Monday, February 20, 2017

DigitalGlobe in "Buyout Talks" With MacDonald Dettwiler, 17 New CSA "Enabling Technologies" & the 2017 NSERC Awards

          By Henry Stewart

For the week of February 20th, 2017, here are a few of the stories we're currently tracking for the Commercial Space blog:

An overview of Digitalglobe stock price on February 17th, 2017, when the news broke that MDA might be attempting to buy the company. As would be expected, Digitalglobe shares went up in heavy trading on the New York Stock Exchange (NYSE) after the story broke. MDA's shares were down slightly on the Toronto Stock Exchange (TSX). Both the NYSE and the TSX were closed for holidays on Monday but will reopen on Tuesday. Graphic c/o Marketwatch.
The February 17th, 2017 Reuters post, "Canada's MacDonald Dettwiler to buy DigitalGlobe: Dow Jones," quoted unnamed sources as stating that a final deal would close for about $2Bln - $3Bln USD ($2.6Bln - $3.9Bln CDN). 
But Dow Jones was also hedging its bets on the validity of its source. As outlined in the post, "financial conditions of the deal couldn't be learned and it is also possible that talks might fall apart before a decision is reached, the Dow Jones report said." 
DigitalGlobe’s current market cap is approximately $1.8Bln US ($2.4Bln CDN). 
Curiously enough, both MDA and Digitalglobe, as publicly traded corporations, will be holding their quarterly conference earnings calls over the next week. DigitalGlobe is set to report its full year and fourth quarter 2016 financial results on Monday, February 27th, 2017 and MDA will release its fourth quarter and year end financial results on Thursday, February 23rd, 2017. 
Perhaps by then, the real situation will begin to shake out. 

Screenshot c/o

  • The Canadian Space Agency (CSA) has issued a letter of interest (LOI) for seventeen "enabling technologies," needed in order to facilitate Canadian contributions to a variety of potential international space missions.
As outlined in the February 16th, 2017 listing, "Development of enabling space technologies - Letter of interest (9F063-160864/A)," the LOI will focus on the development and improvement of technologies able to reach CSA "technology readiness level TRL 6." 
TRL-6, as defined by the CSA, normally includes the development of "a representative model or prototype system," suitable for testing and showing off to potential customers.
The technologies identified under the program include upgrades of existing technology relating to Earth imaging, space medicine and rover technologies. The LOI includes time-frame, beginning and ending tech-levels and estimated budgets once the programs are underway,
Budgets range from $75 - $100K CDN (for the "development of technology that will help to secure Canada’s position as leader of inspace biological sample analysis in support of space research and health monitoring") to $1 - $1.3Mln CDN (for the "development of an advanced low frequency power amplifier for the harsh space environment around Mars").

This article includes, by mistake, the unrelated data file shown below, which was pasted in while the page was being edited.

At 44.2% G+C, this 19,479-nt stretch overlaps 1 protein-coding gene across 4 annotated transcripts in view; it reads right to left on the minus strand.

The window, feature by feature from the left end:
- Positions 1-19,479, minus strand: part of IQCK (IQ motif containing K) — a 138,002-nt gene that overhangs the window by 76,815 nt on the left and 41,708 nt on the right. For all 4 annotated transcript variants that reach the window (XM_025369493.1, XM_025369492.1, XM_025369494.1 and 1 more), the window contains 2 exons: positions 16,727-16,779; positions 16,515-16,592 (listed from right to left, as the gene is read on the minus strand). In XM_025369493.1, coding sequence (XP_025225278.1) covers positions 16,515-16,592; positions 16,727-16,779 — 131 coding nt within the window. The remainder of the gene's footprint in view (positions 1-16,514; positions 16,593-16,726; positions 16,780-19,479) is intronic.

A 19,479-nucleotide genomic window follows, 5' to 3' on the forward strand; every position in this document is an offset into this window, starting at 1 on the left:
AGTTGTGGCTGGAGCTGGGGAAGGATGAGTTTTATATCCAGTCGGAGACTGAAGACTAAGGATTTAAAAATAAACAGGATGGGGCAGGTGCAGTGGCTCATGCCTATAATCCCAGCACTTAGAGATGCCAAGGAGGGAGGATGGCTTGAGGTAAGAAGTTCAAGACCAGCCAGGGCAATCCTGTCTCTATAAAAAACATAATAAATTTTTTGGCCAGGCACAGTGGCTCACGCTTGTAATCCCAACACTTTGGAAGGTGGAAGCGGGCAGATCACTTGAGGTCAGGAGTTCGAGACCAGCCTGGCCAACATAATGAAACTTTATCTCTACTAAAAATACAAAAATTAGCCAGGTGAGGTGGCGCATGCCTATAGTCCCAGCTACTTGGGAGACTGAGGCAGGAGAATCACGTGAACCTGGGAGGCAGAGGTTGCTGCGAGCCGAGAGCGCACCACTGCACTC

The CSA normally defines "enabling technologies" as components or subsystems of space missions organized by other nations and/or private companies, which the CSA will commit to developing in order to be allowed to participate in the mission.
Funding for the development of "enabling technologies" are normally allocated under the CSA's space technologies development program (STDP).

Seven short videos, highlighting several of the 2017 winners were posted (but with very little fanfare) to the 2017 NSERC Prizes You-Tube page on February 7th, 2017. That's a bit of a shame since the individual awards focus on useful accomplishments from Federally funded scientists and are well worth celebrating.
This years winners include:
  • Sylvain Moineau, from the Université Laval, who received the 2017 John C. Polanyi Award for playing a leading role in the international collaboration which identified the adaptive immunity system known as CRISPR-Cas, found in about half of all bacteria. 
  • André Longtin and Leonard Maler, from the University of Ottawa, who received the 2017 Brockhouse Canada Prize for interdisciplinary research in science and engineering, for combining their expertise in physics, mathematics and neurobiology to uncover the neural code that underlies the operation of the brain. 
For a complete listing of the 2017 NSERC prizes and their winners, check out the February 7th, 2017 "NSERC Prizes page."
For more, check out future posts in the Commercial Space blog.

Henry Stewart is the pseudonym of a Toronto based aerospace writer.

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